Although the molecular initiating event and a few of the key event can occur in any cell type, the adverso outcome is require these events to occur in the oocyte. Thus, the present AOP should be considered specific to female germ cells exposed in the peri-ovulation period. The majority of data in this AOP were derived from experiments in mice, however, relevant endpoints have been evaluated in a variety of higher and lower eukaryotes. The available results on the induction of aneuploidy by the prototype tubulin-binding chemical colchicine in oocytes of species other than Mus musculus are qualitatively consistent with mouse data, in agreement with the similarities in the mechanism of action across several Phyla and the high degree of homology of tubulin across species. Evidence for microtubule depolymerization and spindle disorganization has been obtained in human oocytes exposed in culture to colchicine. In addition, the similarities in oogenesis between rodents and humans suggest that the MIE and KEs are conserved and would occur in human oocytes also. Therefore, the AOP should apply to any species that produce eggs.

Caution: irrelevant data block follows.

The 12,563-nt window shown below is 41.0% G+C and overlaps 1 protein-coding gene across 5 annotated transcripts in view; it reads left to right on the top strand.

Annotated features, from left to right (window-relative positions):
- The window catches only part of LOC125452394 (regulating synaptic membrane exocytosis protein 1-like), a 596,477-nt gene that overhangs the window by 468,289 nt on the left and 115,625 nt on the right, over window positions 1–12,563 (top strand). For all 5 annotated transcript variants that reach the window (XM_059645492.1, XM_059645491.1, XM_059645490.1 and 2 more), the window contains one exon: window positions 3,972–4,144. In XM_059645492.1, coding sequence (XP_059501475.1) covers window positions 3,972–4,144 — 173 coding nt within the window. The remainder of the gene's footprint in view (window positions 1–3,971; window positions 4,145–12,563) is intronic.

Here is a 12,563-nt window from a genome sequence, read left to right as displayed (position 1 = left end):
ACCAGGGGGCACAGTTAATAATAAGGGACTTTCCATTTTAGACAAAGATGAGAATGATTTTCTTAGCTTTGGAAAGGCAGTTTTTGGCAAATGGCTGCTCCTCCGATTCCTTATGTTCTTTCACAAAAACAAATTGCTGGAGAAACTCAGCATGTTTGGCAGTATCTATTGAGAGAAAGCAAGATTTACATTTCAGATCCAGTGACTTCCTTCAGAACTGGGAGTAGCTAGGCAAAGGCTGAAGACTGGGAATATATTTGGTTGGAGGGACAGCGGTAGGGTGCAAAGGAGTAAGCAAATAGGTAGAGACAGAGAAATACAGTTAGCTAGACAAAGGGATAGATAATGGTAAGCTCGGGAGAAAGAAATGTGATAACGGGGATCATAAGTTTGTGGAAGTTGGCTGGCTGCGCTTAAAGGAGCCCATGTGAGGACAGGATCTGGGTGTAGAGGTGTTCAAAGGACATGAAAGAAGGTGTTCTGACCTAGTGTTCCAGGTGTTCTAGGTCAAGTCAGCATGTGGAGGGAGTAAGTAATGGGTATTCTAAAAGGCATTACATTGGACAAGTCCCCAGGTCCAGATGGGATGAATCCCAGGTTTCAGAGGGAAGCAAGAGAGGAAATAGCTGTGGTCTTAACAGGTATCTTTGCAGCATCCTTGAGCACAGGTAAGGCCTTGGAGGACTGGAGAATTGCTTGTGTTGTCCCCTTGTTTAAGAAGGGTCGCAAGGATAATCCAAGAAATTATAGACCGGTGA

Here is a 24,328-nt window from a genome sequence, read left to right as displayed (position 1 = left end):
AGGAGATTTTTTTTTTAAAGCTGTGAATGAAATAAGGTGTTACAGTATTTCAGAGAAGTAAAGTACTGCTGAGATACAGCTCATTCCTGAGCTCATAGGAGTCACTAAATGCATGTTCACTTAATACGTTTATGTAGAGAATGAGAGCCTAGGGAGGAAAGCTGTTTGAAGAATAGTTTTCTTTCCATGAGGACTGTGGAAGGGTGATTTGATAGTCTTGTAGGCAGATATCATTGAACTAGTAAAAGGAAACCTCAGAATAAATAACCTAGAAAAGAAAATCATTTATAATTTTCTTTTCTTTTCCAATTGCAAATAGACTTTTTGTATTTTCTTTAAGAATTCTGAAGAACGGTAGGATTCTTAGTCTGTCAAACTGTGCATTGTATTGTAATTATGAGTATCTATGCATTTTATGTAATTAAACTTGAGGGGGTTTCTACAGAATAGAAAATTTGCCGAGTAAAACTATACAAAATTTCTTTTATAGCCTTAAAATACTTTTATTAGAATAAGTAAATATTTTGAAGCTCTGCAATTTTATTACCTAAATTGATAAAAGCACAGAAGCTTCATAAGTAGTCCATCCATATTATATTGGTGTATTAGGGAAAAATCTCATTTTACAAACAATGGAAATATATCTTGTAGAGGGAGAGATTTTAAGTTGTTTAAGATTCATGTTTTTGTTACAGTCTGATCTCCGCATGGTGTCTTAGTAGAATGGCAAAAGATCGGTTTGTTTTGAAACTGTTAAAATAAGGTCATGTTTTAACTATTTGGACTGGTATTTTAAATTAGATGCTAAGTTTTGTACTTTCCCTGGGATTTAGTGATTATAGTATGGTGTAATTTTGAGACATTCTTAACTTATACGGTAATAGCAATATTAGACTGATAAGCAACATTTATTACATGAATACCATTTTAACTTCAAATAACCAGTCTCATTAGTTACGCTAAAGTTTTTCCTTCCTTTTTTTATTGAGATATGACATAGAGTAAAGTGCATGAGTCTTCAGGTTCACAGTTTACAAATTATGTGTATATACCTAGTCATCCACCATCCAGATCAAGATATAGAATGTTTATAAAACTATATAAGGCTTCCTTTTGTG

Essentiality of the Key Events
Not all events within this AOP can be tested for essentiality. This is due to technical limitations at this time. However, there is one study demonstrating the essentiality of proper spindle organization for correct chromosome congression and segregation. Ou et al.  showed that depletion of the microtubule organizing centres (required for spindle organization) leads to increase in the incidence spindle and chromosome dynamic abnormalities. Moreover, studies with mice deficient in specific spindle assembly checkpoint proteins show an increase in the occurrence of high levels of aneuploid oocytes [Leland et al., 2009; McGuinness et al., 2009; reviewed in Mailhes and Marchetti, 2010].